A retreat for nuns that withstood six hurricanes and three nor’easters also dodged its most recent demolition bullet when a nonprofit purchased it in the hopes of using it to fuel scientific study in the ecologically rich area.
The Sisters of St. Joseph, a Catholic order of women who practice educational, social services and parish ministries, sold St. Mary By-the-Sea to Cape May Point Science Center, LLC for $5.5 million.
The Sisters had owned the 1.5 acres, 135-room red-roofed former hotel located yards from where the Atlantic Ocean meets the Delaware Bay in Cape May Point since 1909. They announced in the Fall of 2016 that they wanted to sell it to a conservation group that would return the property to its natural state.
“Given its beachfront location and our congregational commitment to care for Earth, our desire is eventually to return this land to nature rather than use it for further development,” the Sisters said in a statement at the time.
But local residents formed a nonprofit and convinced the Sisters to sell it to them for a scientific research center.
“Part of the Sisters’ goal was to have it go to an organization that would preserve it,” said Cecilia Rupell, a spokeswoman for the sisters. “They felt this proposal met their needs.”
A mortgage was taken on the Cape May National Golf Club to make the purchase, and the money was loaned to Cape May Point Science Center, LLC, said Bob Mullock, the golf club president who spearheaded the St. Mary By-the-Sea purchase.
“If you don’t get involved, it’s going to be gone, and when it’s gone, people are going to be sick to themselves,” Mullock said. “People will look back and say, ‘that iconic building was just torn down, and it should never have happened.’ Especially one that was in such good shape.”
The 133-year-old building at 101 Leigh Avenue had been the Shoreham Hotel. The Victorian wood-framed structure was luxurious for its time. President William Henry Harrison was a frequent guest, and his wife, Anna, had an art show there, Mullock said.
Before the hotel was built, he said the site was a landing point for slaves who rowed from Delaware and Maryland and entered the Underground Railroad in New Jersey.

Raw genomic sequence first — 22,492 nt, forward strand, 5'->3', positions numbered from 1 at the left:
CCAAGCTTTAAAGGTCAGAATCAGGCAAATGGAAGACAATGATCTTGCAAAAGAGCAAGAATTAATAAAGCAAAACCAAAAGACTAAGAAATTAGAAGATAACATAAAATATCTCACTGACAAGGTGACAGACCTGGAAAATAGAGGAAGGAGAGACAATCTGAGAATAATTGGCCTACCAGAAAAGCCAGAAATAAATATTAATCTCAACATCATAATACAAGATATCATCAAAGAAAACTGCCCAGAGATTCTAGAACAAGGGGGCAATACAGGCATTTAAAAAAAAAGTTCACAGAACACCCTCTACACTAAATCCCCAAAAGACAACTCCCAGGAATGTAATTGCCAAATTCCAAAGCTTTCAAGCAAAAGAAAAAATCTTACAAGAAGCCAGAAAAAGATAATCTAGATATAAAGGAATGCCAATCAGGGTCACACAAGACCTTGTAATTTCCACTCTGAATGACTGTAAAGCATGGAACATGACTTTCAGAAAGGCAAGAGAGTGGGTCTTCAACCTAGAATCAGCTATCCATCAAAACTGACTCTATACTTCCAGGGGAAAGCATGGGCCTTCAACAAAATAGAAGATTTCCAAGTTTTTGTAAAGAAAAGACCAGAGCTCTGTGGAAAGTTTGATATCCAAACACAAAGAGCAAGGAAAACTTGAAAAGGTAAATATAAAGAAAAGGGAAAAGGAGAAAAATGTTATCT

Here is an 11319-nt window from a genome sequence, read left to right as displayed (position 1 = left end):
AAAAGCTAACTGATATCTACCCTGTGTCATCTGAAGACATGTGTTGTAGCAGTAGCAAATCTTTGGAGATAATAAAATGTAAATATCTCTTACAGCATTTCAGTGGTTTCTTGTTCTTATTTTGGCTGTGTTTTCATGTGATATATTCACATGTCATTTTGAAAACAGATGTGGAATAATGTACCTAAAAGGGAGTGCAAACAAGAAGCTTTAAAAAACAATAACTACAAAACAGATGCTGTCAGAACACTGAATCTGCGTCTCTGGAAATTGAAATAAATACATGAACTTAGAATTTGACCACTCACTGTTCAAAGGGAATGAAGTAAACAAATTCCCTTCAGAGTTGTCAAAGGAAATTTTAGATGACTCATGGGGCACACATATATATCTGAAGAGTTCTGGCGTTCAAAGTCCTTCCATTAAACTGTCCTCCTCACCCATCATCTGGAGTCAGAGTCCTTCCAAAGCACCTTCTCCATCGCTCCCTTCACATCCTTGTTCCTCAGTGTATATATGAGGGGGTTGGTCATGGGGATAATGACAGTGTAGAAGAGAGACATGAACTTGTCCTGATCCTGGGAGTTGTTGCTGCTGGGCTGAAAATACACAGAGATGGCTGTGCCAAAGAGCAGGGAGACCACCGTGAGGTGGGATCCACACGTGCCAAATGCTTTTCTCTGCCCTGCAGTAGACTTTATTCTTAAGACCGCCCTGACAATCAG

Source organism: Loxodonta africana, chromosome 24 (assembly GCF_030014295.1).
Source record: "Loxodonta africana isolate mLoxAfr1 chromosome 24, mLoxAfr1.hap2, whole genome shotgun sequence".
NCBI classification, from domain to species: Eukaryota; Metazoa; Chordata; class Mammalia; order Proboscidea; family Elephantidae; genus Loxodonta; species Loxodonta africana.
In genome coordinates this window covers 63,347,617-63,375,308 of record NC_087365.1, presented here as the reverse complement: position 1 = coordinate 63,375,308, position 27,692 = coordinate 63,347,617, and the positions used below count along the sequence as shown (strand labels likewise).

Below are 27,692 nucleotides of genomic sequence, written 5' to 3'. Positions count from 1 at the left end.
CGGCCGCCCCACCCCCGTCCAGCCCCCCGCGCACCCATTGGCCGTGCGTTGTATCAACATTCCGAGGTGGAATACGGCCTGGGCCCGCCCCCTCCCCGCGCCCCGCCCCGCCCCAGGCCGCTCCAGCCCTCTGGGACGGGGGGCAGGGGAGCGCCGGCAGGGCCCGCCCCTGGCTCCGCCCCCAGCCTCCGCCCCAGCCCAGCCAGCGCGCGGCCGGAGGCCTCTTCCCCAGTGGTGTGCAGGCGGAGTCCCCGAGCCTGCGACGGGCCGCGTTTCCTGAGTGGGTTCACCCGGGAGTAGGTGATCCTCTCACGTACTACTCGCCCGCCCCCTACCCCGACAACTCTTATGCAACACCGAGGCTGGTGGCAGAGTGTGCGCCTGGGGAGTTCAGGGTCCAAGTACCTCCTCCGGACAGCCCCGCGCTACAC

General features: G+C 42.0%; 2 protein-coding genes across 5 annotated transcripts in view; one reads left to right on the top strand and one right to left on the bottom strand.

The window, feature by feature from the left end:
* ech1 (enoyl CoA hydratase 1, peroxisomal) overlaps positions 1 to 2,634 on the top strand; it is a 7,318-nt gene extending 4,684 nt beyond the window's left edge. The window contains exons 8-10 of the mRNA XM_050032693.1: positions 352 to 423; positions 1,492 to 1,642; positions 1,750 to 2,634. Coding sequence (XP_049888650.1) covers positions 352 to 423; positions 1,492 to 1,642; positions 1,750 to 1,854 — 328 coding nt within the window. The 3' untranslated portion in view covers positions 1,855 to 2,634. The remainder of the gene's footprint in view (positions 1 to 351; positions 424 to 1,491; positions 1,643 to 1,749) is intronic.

“The New Jersey Underground Railroad was a major spine of the Underground Railroad in the U.S.,” said Mullock, who helped found the Harriet Tubman Museum in Cape May.
The Shoreham Hotel fell on hard times in the early 1900s when rail travel replaced steamboat travel and drew visitors to other places, such as Atlantic City. Abolitionist William Still purchased the mortgage, and the former hotel became a home for aged and infirm Black people. Mullock said the upkeep became too much, so the Sisters of St. Joseph bought it in 1909 and used it for retreats until the pandemic.
The Sisters began aging and decided to divest the property, touching off efforts by the Cape May Point Science Center to buy it.
“The perfect combination would be a college or university and a science center that would be primarily concerned with marine life, and with birds and butterflies,” Mullock said. “That building sits right in the heart of some of the most important issues we’re facing right now – [including] … climate change and Eastern migration for predatory birds.”
Within 250 yards of the site, a billboard keeps track of predatory birds that come into Cape May Point. “They come right over this building,” Mullock said.
In 2021, 25,000 predatory birds came through. Sometimes there are 1,000 or more in a single day. It’s also in the heart of the Monarch butterfly migration. “So you have in the air all of this great migration,” Mullock said. “It’s important to study those things.”
In the nearby water, where the Delaware River, Delaware Bay and Atlantic Ocean converge, he said dolphins, whales and sharks pass through, adding that the area is known as a common breeding ground for dolphins. Horseshoe crabs come onto the beach to lay eggs, some of which are eaten by Red Knot birds as they migrate from the North Pole to the South Pole.
“For those reasons we formed the Cape May Point Science Center,” Mullock said. “I don’t know if that will always be the name. But the goal is to educate people to this terrifically wonderful ecological area.”
The transaction was shrouded in a confidentiality agreement until the recent closing, Mullock said, so the group is only now able to have conversations with potential partners.
“We have had good, strong conversations,” he said. “I don’t want to mention names yet. I believe it’s going to happen.”
Mullock said Cape May Point Science Center is open to a lease, purchase or partnership as long as the university or environmental group has the same aspirations as they do.
Cape May Point Science Center is now seeking donations and grants to fund the building’s $200,000 per year maintenance costs.
“A project like this needs community support,” he said. “People who want to see something like this survive need to express their support to local governments and say, ‘this is important.’”
Please subscribe now and support the local journalism YOU rely on and trust.
Allison Pries may be reached at [email protected].